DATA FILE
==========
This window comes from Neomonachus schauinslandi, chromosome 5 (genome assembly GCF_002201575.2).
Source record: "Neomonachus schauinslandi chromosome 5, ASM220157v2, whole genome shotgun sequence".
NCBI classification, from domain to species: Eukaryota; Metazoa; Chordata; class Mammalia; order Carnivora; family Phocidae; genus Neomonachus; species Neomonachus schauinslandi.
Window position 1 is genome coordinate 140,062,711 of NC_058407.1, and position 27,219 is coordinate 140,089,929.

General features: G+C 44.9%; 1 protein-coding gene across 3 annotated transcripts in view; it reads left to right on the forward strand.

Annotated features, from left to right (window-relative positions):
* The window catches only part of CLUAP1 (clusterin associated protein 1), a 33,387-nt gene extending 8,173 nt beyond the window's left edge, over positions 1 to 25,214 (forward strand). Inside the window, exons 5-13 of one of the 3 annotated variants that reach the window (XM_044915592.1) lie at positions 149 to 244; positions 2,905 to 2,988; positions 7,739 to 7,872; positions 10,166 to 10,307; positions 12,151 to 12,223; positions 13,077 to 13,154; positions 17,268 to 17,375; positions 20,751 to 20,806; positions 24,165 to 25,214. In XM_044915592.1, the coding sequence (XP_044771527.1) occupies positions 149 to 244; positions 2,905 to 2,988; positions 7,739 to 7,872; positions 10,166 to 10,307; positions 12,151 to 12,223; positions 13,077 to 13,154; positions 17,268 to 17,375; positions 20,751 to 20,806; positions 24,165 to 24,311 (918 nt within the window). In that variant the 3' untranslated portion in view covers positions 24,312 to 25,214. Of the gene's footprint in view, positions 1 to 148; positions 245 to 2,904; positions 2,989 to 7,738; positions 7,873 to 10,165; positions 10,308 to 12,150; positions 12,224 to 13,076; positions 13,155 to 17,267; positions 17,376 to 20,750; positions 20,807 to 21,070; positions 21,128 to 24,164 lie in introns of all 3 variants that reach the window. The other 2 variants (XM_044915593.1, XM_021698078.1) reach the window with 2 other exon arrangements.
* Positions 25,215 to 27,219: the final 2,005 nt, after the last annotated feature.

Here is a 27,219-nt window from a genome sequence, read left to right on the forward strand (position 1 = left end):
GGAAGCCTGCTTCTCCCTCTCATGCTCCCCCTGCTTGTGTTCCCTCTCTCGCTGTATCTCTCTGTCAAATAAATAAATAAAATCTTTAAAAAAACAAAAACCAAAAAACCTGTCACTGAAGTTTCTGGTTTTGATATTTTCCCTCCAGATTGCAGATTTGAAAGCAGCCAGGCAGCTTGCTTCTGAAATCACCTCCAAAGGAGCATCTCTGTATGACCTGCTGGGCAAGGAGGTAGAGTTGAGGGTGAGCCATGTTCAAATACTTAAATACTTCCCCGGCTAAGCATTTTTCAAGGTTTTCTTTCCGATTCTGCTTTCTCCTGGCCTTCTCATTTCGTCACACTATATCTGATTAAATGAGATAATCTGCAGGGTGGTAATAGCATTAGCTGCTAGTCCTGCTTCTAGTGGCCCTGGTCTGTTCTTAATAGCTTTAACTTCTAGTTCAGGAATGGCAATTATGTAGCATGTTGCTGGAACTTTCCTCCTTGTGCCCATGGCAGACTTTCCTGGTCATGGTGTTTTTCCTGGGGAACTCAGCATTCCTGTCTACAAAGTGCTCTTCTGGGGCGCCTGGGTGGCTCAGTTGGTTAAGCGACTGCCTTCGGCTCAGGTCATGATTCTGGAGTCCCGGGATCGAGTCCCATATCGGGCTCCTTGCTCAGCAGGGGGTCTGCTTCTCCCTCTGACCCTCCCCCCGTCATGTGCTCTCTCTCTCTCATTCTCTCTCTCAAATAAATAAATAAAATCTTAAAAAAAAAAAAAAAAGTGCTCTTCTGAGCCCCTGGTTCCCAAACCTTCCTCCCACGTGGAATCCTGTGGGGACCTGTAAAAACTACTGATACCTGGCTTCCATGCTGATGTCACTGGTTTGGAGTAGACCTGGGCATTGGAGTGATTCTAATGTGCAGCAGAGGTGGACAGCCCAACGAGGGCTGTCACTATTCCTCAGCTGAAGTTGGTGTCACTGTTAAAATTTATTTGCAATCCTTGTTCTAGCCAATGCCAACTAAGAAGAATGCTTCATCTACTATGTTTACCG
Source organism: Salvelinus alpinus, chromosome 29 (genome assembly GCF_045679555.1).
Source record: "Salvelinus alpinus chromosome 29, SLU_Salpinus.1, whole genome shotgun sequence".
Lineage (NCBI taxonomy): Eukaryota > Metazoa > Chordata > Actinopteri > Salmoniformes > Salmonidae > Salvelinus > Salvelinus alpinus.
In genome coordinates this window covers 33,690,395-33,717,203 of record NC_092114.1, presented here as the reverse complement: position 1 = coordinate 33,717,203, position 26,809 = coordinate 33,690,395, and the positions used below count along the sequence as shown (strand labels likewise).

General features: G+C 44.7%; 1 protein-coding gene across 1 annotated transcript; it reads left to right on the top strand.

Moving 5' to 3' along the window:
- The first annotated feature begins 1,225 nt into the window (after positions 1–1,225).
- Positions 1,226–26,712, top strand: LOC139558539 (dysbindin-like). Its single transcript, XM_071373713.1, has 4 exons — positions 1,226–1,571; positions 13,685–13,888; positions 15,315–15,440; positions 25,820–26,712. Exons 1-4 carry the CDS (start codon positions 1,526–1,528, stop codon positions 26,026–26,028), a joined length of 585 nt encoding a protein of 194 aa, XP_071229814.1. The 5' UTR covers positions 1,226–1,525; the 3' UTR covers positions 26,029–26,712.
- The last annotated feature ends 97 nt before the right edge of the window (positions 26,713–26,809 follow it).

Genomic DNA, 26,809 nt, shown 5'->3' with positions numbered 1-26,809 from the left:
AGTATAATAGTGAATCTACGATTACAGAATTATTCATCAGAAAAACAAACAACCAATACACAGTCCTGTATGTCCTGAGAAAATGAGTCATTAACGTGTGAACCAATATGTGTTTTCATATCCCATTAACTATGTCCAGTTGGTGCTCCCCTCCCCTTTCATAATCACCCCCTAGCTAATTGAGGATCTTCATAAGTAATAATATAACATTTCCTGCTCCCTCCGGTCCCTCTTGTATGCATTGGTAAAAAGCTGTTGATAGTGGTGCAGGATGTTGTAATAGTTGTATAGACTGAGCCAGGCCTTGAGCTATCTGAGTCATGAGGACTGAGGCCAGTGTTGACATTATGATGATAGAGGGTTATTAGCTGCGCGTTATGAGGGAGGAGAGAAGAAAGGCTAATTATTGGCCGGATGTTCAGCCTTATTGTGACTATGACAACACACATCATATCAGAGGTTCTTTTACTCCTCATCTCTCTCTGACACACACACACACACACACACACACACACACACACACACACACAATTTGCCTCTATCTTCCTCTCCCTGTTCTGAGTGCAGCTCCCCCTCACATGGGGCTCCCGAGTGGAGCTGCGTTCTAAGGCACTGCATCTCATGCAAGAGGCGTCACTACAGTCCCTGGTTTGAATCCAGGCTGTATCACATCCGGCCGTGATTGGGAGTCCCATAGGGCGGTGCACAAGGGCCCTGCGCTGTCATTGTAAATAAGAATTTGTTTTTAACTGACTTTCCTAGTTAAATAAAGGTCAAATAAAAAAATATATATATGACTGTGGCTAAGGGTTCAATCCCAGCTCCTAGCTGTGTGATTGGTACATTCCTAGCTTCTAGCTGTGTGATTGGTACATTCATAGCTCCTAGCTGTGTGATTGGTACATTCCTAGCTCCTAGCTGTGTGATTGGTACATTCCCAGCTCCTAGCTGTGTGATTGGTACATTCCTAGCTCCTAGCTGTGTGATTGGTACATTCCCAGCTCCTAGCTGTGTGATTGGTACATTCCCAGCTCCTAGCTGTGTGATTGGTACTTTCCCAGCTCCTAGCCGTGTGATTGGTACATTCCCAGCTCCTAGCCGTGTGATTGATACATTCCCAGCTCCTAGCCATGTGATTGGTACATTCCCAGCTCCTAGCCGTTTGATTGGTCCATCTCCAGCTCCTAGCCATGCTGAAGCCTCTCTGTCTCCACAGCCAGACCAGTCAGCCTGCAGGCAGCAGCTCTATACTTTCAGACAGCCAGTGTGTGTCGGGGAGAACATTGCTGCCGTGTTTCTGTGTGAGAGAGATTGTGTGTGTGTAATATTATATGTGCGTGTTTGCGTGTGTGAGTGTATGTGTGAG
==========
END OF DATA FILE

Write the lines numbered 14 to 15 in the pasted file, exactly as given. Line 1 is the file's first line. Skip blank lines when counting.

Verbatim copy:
In genome coordinates this window covers 33,690,395-33,717,203 of record NC_092114.1, presented here as the reverse complement: position 1 = coordinate 33,717,203, position 26,809 = coordinate 33,690,395, and the positions used below count along the sequence as shown (strand labels likewise).

General features: G+C 44.7%; 1 protein-coding gene across 1 annotated transcript; it reads left to right on the top strand.